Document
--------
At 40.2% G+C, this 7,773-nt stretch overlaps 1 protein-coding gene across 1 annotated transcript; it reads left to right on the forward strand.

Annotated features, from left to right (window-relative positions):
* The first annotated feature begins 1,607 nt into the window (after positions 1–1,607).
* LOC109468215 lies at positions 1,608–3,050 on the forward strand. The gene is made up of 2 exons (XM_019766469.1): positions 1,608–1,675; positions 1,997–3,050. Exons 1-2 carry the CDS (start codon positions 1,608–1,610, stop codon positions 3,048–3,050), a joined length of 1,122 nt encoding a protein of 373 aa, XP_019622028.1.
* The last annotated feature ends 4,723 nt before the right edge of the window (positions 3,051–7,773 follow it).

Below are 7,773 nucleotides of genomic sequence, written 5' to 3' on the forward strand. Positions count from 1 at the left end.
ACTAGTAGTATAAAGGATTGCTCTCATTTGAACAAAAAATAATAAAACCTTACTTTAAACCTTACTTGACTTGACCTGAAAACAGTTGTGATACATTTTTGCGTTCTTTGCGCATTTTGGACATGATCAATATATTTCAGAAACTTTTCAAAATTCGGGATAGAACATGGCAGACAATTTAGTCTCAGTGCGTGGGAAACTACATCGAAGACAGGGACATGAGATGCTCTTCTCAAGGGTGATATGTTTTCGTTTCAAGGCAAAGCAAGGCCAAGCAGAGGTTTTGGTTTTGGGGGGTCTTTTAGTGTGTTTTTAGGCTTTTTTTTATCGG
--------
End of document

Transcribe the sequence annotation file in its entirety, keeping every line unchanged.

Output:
At 40.2% G+C, this 7,773-nt stretch overlaps 1 protein-coding gene across 1 annotated transcript; it reads left to right on the forward strand.

Annotated features, from left to right (window-relative positions):
* The first annotated feature begins 1,607 nt into the window (after positions 1–1,607).
* LOC109468215 lies at positions 1,608–3,050 on the forward strand. The gene is made up of 2 exons (XM_019766469.1): positions 1,608–1,675; positions 1,997–3,050. Exons 1-2 carry the CDS (start codon positions 1,608–1,610, stop codon positions 3,048–3,050), a joined length of 1,122 nt encoding a protein of 373 aa, XP_019622028.1.
* The last annotated feature ends 4,723 nt before the right edge of the window (positions 3,051–7,773 follow it).

Below are 7,773 nucleotides of genomic sequence, written 5' to 3' on the forward strand. Positions count from 1 at the left end.
ACTAGTAGTATAAAGGATTGCTCTCATTTGAACAAAAAATAATAAAACCTTACTTTAAACCTTACTTGACTTGACCTGAAAACAGTTGTGATACATTTTTGCGTTCTTTGCGCATTTTGGACATGATCAATATATTTCAGAAACTTTTCAAAATTCGGGATAGAACATGGCAGACAATTTAGTCTCAGTGCGTGGGAAACTACATCGAAGACAGGGACATGAGATGCTCTTCTCAAGGGTGATATGTTTTCGTTTCAAGGCAAAGCAAGGCCAAGCAGAGGTTTTGGTTTTGGGGGGTCTTTTAGTGTGTTTTTAGGCTTTTTTTTATCGG